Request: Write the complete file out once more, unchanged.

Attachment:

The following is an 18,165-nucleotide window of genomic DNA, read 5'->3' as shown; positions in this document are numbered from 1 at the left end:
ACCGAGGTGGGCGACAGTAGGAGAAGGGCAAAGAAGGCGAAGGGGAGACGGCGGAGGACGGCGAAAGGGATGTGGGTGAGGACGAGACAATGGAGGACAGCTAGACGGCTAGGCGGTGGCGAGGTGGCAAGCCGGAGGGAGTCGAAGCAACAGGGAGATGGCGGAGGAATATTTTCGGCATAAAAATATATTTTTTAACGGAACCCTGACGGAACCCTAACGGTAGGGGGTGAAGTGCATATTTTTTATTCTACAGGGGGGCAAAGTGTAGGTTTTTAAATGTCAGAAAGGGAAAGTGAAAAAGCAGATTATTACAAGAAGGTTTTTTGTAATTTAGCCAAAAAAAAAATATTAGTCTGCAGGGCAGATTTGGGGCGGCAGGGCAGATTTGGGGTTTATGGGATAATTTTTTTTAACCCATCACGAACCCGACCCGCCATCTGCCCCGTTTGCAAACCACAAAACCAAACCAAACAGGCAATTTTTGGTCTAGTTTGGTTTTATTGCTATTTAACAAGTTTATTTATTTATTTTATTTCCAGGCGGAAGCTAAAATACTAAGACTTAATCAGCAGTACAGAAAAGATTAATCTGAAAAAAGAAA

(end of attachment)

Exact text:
The following is an 18,165-nucleotide window of genomic DNA, read 5'->3' as shown; positions in this document are numbered from 1 at the left end:
ACCGAGGTGGGCGACAGTAGGAGAAGGGCAAAGAAGGCGAAGGGGAGACGGCGGAGGACGGCGAAAGGGATGTGGGTGAGGACGAGACAATGGAGGACAGCTAGACGGCTAGGCGGTGGCGAGGTGGCAAGCCGGAGGGAGTCGAAGCAACAGGGAGATGGCGGAGGAATATTTTCGGCATAAAAATATATTTTTTAACGGAACCCTGACGGAACCCTAACGGTAGGGGGTGAAGTGCATATTTTTTATTCTACAGGGGGGCAAAGTGTAGGTTTTTAAATGTCAGAAAGGGAAAGTGAAAAAGCAGATTATTACAAGAAGGTTTTTTGTAATTTAGCCAAAAAAAAAATATTAGTCTGCAGGGCAGATTTGGGGCGGCAGGGCAGATTTGGGGTTTATGGGATAATTTTTTTTAACCCATCACGAACCCGACCCGCCATCTGCCCCGTTTGCAAACCACAAAACCAAACCAAACAGGCAATTTTTGGTCTAGTTTGGTTTTATTGCTATTTAACAAGTTTATTTATTTATTTTATTTCCAGGCGGAAGCTAAAATACTAAGACTTAATCAGCAGTACAGAAAAGATTAATCTGAAAAAAGAAA